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Review: Tom Cruise returns, crazy stunts and all, in 'Mission: Impossible — Fallout'

Review: Tom Cruise returns, crazy stunts and all, in 'Mission: Impossible — Fallout'
Tom Cruise in "Mission: Impossible — Fallout." (Paramount Pictures)

See Tom run. See Tom jump. See Tom standing still, experiencing rare moments of introspection, even regret.

Yes, it is that time again, time for Tom Cruise to become tireless secret agent Ethan Hunt, a man whose mission, should he choose to accept it (as if he had a choice) is to be the implacable enemy of all things evil in the world, our last line of defense against the apocalypse.

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"Mission Impossible — Fallout" is the sixth "MI" adventure for Cruise since the film was first spun off from the Bruce Geller-created TV series in 1996.

And this latest entertaining iteration, written and directed by Christopher McQuarrie, returning from the previous "Mission: Impossible — Rogue Nation," is shrewd enough to take advantage of that longevity, and not just by replaying the celebrated Lalo Schifrin theme at key moments.

McQuarrie has brought back numerous familiar characters from the entire range of previous films, including Ving Rhames, sidekick Luther since the 1996 original, wife Julia (Michelle Monaghan) from "Mission: Impossible III" and more recent "Rogue Nation" additions such as fellow secret agent Ilsa Faust (Rebecca Ferguson) and implacable anarchist threat Solomon Lane (Sean Harris).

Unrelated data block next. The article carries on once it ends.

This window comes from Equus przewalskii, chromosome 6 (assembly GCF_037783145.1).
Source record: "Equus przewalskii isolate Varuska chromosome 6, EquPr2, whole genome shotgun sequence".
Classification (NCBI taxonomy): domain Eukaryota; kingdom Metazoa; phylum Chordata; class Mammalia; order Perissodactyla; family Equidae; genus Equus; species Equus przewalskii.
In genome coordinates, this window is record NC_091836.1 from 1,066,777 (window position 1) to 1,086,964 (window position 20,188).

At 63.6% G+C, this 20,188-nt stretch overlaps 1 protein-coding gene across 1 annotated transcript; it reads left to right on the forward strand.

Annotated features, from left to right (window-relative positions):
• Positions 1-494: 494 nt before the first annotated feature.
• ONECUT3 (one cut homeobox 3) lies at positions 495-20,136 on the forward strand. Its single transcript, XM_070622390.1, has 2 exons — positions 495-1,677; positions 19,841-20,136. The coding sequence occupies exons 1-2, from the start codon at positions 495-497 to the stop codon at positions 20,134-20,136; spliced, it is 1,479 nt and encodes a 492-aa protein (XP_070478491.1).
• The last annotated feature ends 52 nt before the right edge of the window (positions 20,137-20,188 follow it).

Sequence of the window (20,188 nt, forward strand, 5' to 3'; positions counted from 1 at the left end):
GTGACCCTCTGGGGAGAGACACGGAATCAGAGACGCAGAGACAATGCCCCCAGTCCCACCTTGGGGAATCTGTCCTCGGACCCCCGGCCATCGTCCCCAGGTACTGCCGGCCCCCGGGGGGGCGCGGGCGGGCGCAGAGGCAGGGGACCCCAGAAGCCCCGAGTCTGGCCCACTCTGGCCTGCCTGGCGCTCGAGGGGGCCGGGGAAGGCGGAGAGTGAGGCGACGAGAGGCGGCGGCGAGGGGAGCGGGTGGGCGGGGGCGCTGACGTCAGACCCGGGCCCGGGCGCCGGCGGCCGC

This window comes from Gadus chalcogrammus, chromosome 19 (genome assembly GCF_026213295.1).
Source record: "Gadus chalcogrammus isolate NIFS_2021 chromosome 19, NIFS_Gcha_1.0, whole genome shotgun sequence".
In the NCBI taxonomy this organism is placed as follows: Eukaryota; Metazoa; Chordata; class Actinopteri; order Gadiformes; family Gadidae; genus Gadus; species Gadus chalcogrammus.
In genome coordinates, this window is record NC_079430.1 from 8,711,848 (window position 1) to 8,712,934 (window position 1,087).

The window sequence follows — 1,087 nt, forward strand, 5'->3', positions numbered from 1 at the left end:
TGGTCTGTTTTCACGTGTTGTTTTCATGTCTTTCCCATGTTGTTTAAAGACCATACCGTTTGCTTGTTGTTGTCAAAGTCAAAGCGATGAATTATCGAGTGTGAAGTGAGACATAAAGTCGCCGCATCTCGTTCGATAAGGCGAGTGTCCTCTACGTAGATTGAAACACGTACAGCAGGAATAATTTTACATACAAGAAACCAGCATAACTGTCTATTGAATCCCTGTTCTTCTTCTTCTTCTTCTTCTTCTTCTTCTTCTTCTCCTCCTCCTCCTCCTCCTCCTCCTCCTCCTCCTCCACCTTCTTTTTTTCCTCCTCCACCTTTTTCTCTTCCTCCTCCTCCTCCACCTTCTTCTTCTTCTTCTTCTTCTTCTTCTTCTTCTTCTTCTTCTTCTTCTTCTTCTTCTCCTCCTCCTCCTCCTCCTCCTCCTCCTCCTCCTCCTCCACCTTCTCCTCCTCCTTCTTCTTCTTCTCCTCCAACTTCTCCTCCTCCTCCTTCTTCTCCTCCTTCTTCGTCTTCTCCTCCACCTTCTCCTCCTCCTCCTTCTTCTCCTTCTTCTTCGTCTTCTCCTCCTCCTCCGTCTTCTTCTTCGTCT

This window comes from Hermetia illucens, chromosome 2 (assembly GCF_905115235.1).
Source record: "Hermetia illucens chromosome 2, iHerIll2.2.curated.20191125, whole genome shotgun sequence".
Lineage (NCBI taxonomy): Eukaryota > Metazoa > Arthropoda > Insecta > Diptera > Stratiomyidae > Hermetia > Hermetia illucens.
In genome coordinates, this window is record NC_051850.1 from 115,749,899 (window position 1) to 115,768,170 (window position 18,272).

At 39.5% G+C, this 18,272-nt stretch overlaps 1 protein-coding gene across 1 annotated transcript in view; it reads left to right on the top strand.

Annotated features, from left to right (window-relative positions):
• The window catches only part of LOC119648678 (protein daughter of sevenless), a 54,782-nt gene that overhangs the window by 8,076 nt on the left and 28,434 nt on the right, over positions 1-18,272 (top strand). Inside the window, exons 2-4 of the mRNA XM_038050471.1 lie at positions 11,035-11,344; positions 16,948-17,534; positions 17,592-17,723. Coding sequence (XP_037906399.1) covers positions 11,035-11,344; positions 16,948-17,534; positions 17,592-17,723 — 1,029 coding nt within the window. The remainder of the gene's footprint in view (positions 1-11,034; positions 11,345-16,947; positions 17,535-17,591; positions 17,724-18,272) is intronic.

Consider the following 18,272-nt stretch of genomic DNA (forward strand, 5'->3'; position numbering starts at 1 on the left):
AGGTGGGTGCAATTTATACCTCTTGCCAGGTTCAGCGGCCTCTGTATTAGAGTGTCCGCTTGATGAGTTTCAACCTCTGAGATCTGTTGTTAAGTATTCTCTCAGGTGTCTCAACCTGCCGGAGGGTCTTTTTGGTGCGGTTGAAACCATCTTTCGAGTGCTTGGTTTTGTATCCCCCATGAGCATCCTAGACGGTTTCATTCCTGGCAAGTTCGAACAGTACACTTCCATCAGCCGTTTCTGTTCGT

Though it seems like an odd analogy for such an action-heavy film, these familiar faces, and the emotional connections we've formed with their characters over the years, make "Mission Impossible — Fallout" the thriller version of comfort film. It’s something we can return to with complete confidence in what we're getting into.

However, as McQuarrie, Cruise and veteran stunt coordinator and second unit director Wade Eastwood well know, it is the action set pieces even more than the familiar faces that keep fans returning to the franchise, and the desire to always one-up the previous installment has clearly been on everyone's mind.

In fact, as Cruise ages (he turned 56 on July 3), his ability to continue to do all his own stunts becomes remarkable, even if it leads to mishaps such as a production-stopping broken foot while "Fallout" was being filmed.

From left, Simon Pegg as Benji Dunn, Rebecca Ferguson as Ilsa Faust, Tom Cruise as Ethan Hunt and Ving Rhames as Luther Stickell in "Mission Impossible — Fallout."
From left, Simon Pegg as Benji Dunn, Rebecca Ferguson as Ilsa Faust, Tom Cruise as Ethan Hunt and Ving Rhames as Luther Stickell in "Mission Impossible — Fallout." (David James)

This time around, the focus is not on a single show-stopper like the climbing of Dubai's Burj Khalifa in "Mission: Impossible — Ghost Protocol," but rather what director McQuarrie accurately describes as a sequence of stunts. These include:

  • racing like a mad person through the picturesque streets of Paris on a BMW R nine T motorcycle, including a scene of Cruise going the wrong way around the Arc de Triomphe against 70 stunt drivers heading in the other direction;